Home » How And When Expat Brits Should Declare Their Offshore Assets To HMRC

How And When Expat Brits Should Declare Their Offshore Assets To HMRC

Without a shadow of doubt, the most dreaded time of the year for most people – other than accountants – is the approach of tax deadlines. The tax system can be confusing and overwhelming; sometimes things get brushed to one side and deadlines seem to spring upon us. Plus people may not be up to date with the correct information on the tax that they should be paying.From September 2017, under the common reporting standard, HMRC began to receive data on undisclosed assets, foreign bank accounts and foreign investments in more than 100 countries, as part of a global initiative to ramp up the pressure on tax evaders.

If you are a UK resident and you fail to declare your taxable offshore assets and income to HMRC, then you are breaking the law. HMRC has introduced a new legislation that will mean tougher implications for tax evaders (whether this is intentional or not), and enablers of tax evaders, so it is imperative that you double check your tax status and declare if required. We’ve created this guide to explain a bit more about what tax you’ll need to pay and when.

Tax On Foreign Income

HMRC defines foreign income as: “anything from outside England, Scotland, Wales and Northern Ireland. The Channel Islands and the Isle of Man are classed as foreign.”

You may be required to pay tax on a foreign income in the circumstances detailed below:

– Wages, benefits and royalties earned abroad
– Foreign investments (including interest and dividends from overseas companies)
– Interest on savings from foreign bank accounts
– Pensions held overseas

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Whether or not you need to pay tax on foreign income depends on whether you are a UK resident. If this is not the case for you, you will not usually be required to pay UK tax on your foreign income. Some UK residents may not be required to pay if their permanent home is abroad.

Tax On Overseas Properties

This includes tax on rental income from overseas properties, inheritance tax on properties that were bequeathed to you, and capital gains tax if you sell a property abroad (if you’re a UK resident). You may be taxed twice on some aspects of income from overseas properties depending on the tax laws where the property is situated. However, if this is the case, then you may be entitled to claim some tax relief.

How To Declare

If you are required to pay tax, you will usually need to report your foreign income in a self-assessment tax return, although there are some forms of foreign income that are taxed differently. You can complete the self-assessment forms yourself online (on the HMRC website), or you can employ a registered accountant to deal with it on your behalf.

The types of foreign income that are taxed differently include foreign pensions, rental income from overseas properties and some forms of employment income.

You will likely be required to pay tax on a pension if you are a UK resident, or have been a UK resident within the previous five tax years. However, it is best to contact your pension provider to ascertain for certain whether you should need to pay tax and if so, exactly how much.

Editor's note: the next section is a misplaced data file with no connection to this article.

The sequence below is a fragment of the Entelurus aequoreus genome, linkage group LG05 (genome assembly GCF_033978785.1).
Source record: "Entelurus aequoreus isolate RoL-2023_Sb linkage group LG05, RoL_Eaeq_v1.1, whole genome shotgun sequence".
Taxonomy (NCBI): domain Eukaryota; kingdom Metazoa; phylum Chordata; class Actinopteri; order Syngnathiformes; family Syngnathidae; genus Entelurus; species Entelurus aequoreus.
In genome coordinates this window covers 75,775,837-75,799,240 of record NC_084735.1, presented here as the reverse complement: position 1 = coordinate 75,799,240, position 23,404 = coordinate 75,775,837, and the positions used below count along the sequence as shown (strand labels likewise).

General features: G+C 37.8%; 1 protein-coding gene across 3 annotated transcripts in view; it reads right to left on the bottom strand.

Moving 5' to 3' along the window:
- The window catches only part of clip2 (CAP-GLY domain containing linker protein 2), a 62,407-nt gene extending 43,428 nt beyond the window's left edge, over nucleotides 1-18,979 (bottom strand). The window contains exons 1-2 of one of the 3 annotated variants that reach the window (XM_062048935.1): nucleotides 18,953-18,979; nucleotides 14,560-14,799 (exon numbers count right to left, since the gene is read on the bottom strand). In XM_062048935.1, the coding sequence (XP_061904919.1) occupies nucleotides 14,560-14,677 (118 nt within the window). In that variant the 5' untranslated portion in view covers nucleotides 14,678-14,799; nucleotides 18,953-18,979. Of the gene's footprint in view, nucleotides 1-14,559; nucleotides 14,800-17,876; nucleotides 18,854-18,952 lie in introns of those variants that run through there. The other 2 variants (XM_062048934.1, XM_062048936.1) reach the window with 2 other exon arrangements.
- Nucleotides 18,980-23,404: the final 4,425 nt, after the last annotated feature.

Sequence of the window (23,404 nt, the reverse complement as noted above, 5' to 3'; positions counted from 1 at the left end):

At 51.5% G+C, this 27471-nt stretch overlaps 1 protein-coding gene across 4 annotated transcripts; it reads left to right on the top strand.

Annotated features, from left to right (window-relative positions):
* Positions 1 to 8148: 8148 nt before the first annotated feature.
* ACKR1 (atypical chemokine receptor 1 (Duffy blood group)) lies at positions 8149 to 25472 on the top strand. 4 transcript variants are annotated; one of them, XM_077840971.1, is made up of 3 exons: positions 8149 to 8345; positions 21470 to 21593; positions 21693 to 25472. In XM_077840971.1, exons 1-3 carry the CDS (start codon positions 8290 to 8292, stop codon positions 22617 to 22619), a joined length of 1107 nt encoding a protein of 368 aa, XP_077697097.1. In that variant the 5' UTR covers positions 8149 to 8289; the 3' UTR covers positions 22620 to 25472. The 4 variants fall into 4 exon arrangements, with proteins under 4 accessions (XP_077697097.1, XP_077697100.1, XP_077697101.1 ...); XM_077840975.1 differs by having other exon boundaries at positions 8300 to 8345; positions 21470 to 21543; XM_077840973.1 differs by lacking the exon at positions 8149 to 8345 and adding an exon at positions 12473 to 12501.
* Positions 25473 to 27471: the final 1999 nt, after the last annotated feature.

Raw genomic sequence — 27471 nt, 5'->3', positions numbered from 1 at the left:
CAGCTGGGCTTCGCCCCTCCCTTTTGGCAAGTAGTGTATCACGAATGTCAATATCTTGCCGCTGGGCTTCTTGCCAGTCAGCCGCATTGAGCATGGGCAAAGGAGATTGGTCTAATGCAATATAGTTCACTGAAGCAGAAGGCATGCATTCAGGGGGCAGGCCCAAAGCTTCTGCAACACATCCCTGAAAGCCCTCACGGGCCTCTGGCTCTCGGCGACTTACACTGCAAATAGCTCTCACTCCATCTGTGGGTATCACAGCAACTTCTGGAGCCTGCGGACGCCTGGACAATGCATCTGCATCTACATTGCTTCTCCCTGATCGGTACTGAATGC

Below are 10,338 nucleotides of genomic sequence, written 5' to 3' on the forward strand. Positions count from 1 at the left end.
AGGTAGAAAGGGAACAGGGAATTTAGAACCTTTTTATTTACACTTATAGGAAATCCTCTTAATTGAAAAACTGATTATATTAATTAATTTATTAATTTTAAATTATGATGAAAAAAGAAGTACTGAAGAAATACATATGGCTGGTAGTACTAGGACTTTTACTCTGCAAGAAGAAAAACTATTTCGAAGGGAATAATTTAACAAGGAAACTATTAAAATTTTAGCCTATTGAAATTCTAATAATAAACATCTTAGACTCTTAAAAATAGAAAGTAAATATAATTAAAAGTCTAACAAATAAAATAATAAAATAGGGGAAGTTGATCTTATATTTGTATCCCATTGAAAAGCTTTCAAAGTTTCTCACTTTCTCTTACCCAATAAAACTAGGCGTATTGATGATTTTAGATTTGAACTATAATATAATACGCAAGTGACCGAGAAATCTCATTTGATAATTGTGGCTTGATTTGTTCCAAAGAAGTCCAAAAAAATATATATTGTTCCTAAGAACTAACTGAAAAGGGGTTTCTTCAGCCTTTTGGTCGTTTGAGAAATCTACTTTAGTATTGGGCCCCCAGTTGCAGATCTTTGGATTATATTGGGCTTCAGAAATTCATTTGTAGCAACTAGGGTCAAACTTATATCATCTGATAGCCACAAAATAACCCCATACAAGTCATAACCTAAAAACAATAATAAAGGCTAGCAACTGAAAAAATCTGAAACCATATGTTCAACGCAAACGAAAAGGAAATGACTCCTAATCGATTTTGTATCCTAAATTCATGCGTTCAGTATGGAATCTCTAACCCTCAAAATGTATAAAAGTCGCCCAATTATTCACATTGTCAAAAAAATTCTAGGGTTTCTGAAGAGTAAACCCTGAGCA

For rental income, HMRC states that tax is paid “in the normal way” but if you “rent out more than one (property), you can offset losses against other overseas properties”. If your permanent home is abroad, then you may not need to pay tax. You can work this out with the help of a qualified tax advisor or find further information in chapter five of the HMRC guidance on residence, domicile and the remittance basis.

“Other” Employment
Other types of income that may be taxed differently include employment on ships, work in the offshore oil or gas industry, work for the EU or the government, and as a volunteer development worker.

HMRC qualified accountants and tax advisors can explain in-depth what the tax requirements are for the aforementioned roles, as these can be complicated and depend on multiple factors. These include working in UK waters (for example on oil rigs) or working in a territory that has a double tax agreement with the UK.

There are also exceptions if you work both in the UK and abroad. You may not have to pay tax on foreign income if you meet the foreign workers’ exemption. You may qualify for this exemption if the income from your overseas job totals less than £10,000, your other foreign income (for example bank interest) is less than £100, or all your foreign income has already been subjected to foreign tax.

When To Declare

The new requirement to correct legislation means that you have until the 30th of September 2018 to notify HMRC of your undeclared offshore assets and income. This deadline was set by the common reporting standard and will be the same in all of the countries involved in this data-sharing initiative.

To avoid becoming liable to the new penalties being enforced, which are significantly higher than the current implications, a person must correct their details no later than the 30th of September 2018. Declaring by this imposed deadline will allow the tax and interest to be collected under the existing rules and so be subject to the current penalties in place.

Failure to comply by the deadline will mean facing an investigation. You will have to pay the undeclared tax, plus be subjected to the new penalties, which are expected to start at a minimum of 100 percent of the tax involved, but may potentially rise to the region of 200 to 300 percent. In addition to this, you could face criminal charges and a prison sentence.

The deadline for self-assessment tax returns, which is the method by which most will need to declare their foreign income is usually the 5th of October for registration, and the 31st of January for the tax return and payment.

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